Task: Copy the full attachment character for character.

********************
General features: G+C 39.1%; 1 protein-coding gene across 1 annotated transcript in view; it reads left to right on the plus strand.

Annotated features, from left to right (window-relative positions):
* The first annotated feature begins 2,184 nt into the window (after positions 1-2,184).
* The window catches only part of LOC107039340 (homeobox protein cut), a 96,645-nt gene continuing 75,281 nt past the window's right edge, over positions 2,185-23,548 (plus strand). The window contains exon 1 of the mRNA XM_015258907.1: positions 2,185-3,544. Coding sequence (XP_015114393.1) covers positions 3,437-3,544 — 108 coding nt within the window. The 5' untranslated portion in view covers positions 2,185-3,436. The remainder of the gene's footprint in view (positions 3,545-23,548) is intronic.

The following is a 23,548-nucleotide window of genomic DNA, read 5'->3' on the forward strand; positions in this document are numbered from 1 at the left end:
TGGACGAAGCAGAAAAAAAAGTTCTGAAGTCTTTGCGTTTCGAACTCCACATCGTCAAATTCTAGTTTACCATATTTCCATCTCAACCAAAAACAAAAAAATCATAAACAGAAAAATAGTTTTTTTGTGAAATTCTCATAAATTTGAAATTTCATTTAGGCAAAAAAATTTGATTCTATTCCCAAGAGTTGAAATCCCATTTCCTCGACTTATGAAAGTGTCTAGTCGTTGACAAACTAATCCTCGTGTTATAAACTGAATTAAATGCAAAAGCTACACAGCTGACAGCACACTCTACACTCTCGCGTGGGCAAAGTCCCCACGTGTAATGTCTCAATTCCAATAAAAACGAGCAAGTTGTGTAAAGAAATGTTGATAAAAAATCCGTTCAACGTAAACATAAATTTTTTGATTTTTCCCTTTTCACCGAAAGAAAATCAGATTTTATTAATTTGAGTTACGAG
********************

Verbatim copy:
General features: G+C 39.1%; 1 protein-coding gene across 1 annotated transcript in view; it reads left to right on the plus strand.

Annotated features, from left to right (window-relative positions):
* The first annotated feature begins 2,184 nt into the window (after positions 1-2,184).
* The window catches only part of LOC107039340 (homeobox protein cut), a 96,645-nt gene continuing 75,281 nt past the window's right edge, over positions 2,185-23,548 (plus strand). The window contains exon 1 of the mRNA XM_015258907.1: positions 2,185-3,544. Coding sequence (XP_015114393.1) covers positions 3,437-3,544 — 108 coding nt within the window. The 5' untranslated portion in view covers positions 2,185-3,436. The remainder of the gene's footprint in view (positions 3,545-23,548) is intronic.

The following is a 23,548-nucleotide window of genomic DNA, read 5'->3' on the forward strand; positions in this document are numbered from 1 at the left end:
TGGACGAAGCAGAAAAAAAAGTTCTGAAGTCTTTGCGTTTCGAACTCCACATCGTCAAATTCTAGTTTACCATATTTCCATCTCAACCAAAAACAAAAAAATCATAAACAGAAAAATAGTTTTTTTGTGAAATTCTCATAAATTTGAAATTTCATTTAGGCAAAAAAATTTGATTCTATTCCCAAGAGTTGAAATCCCATTTCCTCGACTTATGAAAGTGTCTAGTCGTTGACAAACTAATCCTCGTGTTATAAACTGAATTAAATGCAAAAGCTACACAGCTGACAGCACACTCTACACTCTCGCGTGGGCAAAGTCCCCACGTGTAATGTCTCAATTCCAATAAAAACGAGCAAGTTGTGTAAAGAAATGTTGATAAAAAATCCGTTCAACGTAAACATAAATTTTTTGATTTTTCCCTTTTCACCGAAAGAAAATCAGATTTTATTAATTTGAGTTACGAG